Kirk hits White House, GOP over shutdown

Kirk hits White House, GOP over shutdown

CHAMPAIGN — U.S. Sen. Mark Kirk had bipartisan criticism Thursday, hitting the Democratic White House and congressional Republicans for the recent government shutdown and other ongoing budget-related disputes.

Kirk made a number of stops in Champaign Thursday, including the University of Illinois' National Petascale Computer Facility, a noon speech and an afternoon visit to a pediatrics rehabilitation facility.

He said the House Republicans' plan to "defund" the Affordable Care Act was "a stupid idea," and said he also was disappointed with the Obama White House.

"We have to form bipartisan alliances in the Senate to make sure the government doesn't shut down again. I had a message for my fellow Republicans that I thought the Republican mandate in the Senate was not to shut down the government, not to raise taxes," he said.

As for House Republicans, including U.S. Rep. Rodney Davis, who have pushed to defund Obamacare, he joked, "I was pretty early on against the defund strategy and most of them are pretty polite with me because I'm senior. I felt the House went in the wrong direction."

He said he believed there would not be another government shutdown early in 2014 when temporary agreements on the debt ceiling and government spending expire.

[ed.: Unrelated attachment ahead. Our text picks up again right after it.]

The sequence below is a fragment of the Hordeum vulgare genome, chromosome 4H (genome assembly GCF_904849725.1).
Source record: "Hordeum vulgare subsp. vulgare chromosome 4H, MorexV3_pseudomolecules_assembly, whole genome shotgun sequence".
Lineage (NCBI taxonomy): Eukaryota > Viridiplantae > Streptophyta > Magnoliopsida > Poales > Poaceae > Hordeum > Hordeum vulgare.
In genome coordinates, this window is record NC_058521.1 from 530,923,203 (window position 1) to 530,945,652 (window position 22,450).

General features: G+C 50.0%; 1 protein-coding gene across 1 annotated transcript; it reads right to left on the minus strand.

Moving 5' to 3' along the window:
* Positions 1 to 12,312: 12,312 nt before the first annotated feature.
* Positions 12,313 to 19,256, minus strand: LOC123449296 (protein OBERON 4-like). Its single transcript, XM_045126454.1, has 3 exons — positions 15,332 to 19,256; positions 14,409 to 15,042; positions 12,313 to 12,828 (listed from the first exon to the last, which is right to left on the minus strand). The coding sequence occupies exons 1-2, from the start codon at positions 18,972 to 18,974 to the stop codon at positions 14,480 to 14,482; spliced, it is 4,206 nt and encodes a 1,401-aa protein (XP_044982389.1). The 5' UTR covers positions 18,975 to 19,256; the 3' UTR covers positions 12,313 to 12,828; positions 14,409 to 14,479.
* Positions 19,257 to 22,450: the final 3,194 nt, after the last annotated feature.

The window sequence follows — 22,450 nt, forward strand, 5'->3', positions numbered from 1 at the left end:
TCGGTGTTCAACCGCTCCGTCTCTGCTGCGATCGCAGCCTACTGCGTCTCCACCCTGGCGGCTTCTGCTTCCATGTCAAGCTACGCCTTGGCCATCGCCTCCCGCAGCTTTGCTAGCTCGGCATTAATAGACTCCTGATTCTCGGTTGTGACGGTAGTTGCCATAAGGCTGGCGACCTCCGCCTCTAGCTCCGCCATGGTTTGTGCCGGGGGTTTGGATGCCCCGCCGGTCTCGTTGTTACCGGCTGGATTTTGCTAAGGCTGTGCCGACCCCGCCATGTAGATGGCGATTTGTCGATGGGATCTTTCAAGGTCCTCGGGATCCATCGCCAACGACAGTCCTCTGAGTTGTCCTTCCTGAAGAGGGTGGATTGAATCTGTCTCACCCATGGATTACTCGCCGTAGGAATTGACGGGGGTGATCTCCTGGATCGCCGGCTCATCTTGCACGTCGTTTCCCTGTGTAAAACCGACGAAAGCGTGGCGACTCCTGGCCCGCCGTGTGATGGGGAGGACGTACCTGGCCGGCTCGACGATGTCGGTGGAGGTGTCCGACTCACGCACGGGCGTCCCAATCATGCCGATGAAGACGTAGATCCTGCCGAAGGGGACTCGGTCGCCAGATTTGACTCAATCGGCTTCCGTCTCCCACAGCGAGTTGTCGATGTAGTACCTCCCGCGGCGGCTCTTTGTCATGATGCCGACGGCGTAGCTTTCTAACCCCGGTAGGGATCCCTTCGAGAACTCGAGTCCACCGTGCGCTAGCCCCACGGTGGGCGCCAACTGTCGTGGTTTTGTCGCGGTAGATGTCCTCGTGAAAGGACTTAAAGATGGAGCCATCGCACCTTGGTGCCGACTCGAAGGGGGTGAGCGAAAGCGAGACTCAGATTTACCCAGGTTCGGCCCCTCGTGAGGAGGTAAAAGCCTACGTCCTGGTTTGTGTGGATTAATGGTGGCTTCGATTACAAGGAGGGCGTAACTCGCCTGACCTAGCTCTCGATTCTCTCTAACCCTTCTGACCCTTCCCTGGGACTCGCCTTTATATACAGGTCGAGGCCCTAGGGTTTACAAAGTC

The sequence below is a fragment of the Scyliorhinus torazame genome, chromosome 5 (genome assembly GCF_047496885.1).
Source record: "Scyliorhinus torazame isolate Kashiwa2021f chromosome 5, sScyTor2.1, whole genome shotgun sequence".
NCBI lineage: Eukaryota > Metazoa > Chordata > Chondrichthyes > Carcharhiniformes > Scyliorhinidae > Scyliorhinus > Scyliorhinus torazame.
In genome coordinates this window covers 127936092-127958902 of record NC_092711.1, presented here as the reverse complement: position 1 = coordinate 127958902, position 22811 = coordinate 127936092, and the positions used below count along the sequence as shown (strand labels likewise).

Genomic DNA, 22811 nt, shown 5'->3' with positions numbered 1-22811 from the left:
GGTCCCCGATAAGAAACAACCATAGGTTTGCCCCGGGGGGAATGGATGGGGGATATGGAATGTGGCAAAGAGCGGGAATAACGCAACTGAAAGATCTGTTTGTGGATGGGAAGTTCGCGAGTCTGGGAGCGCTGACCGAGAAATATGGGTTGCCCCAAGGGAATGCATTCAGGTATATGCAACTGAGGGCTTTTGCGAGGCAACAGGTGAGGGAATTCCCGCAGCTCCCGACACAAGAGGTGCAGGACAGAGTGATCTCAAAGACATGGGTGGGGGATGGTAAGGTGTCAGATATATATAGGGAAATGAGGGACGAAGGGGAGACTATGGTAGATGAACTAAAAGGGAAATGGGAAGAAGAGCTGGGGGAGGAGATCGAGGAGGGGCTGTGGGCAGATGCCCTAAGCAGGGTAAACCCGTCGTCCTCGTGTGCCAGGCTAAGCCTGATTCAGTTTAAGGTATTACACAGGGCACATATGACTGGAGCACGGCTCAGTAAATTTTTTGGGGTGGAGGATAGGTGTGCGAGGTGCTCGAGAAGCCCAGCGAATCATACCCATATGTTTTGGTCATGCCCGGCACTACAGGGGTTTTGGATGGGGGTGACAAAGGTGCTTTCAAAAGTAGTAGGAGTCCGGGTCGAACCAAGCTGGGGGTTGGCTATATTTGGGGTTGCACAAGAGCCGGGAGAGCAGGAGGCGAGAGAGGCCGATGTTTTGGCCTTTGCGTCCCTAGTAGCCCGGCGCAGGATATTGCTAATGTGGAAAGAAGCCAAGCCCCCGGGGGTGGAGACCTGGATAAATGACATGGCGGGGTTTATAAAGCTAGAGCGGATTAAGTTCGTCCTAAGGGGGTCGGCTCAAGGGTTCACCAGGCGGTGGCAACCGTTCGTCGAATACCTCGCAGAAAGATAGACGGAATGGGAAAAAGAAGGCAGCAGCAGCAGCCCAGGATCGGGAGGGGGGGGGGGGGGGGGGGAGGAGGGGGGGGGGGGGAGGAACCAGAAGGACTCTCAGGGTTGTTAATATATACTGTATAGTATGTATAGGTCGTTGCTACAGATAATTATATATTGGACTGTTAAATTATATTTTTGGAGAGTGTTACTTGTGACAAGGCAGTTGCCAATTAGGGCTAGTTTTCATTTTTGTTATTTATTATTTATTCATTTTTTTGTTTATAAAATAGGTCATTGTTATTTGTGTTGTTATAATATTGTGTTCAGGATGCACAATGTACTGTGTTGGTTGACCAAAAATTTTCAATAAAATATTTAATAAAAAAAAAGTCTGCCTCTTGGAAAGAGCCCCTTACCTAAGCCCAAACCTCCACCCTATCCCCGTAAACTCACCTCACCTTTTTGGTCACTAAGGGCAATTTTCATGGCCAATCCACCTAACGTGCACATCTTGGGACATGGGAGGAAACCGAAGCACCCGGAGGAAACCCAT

"I am pretty confident that I think that some of the harder line Republicans have learned a lesson, seeing Republican support go into free-fall during that exercise," he said. "To any of my fellow Republicans who want to repeat this exercise I would say, have you lost your mind? Do you want to make sure there are no Republicans ever in office? If you prepare for government you have to be ready to govern."

He also scored the Obama White House for its part in the government gridlock.

"Right now we have a real problem with a White House that seeks to harm the country to make a point against the opposition party. I don't ever remember a White House making that decision. It's a very disappointing position. I would say not very patriotic," Kirk said.

Illinois' junior senator, who suffered a stroke in January 2012 and was seated in a wheelchair Thursday, said he never talks to Obama, who once held the Senate seat he now occupies.

"I would say because I'm the other party, he's not comfortable talking to me," Kirk said.

He said he would welcome changes to Obama's health care law, including addressing lawsuit reform.

Because southern Illinois has a perceived "judicial hellhole," Kirk said it is difficult to get qualified trauma professionals to work in health care in the region. He noted that researchers have found that treatment within the first hour of trauma is critical.

"If you have to drive farther than the golden hour after a trauma like a car accident, you are really disadvantaged as an Illinois patient," he said.

Kirk, 54, said he feels "good," and is "pushing the travel a lot to get around Illinois for a very good reason.

"When you push yourself, you push yourself, which is what you learn from physical therapy," he said.

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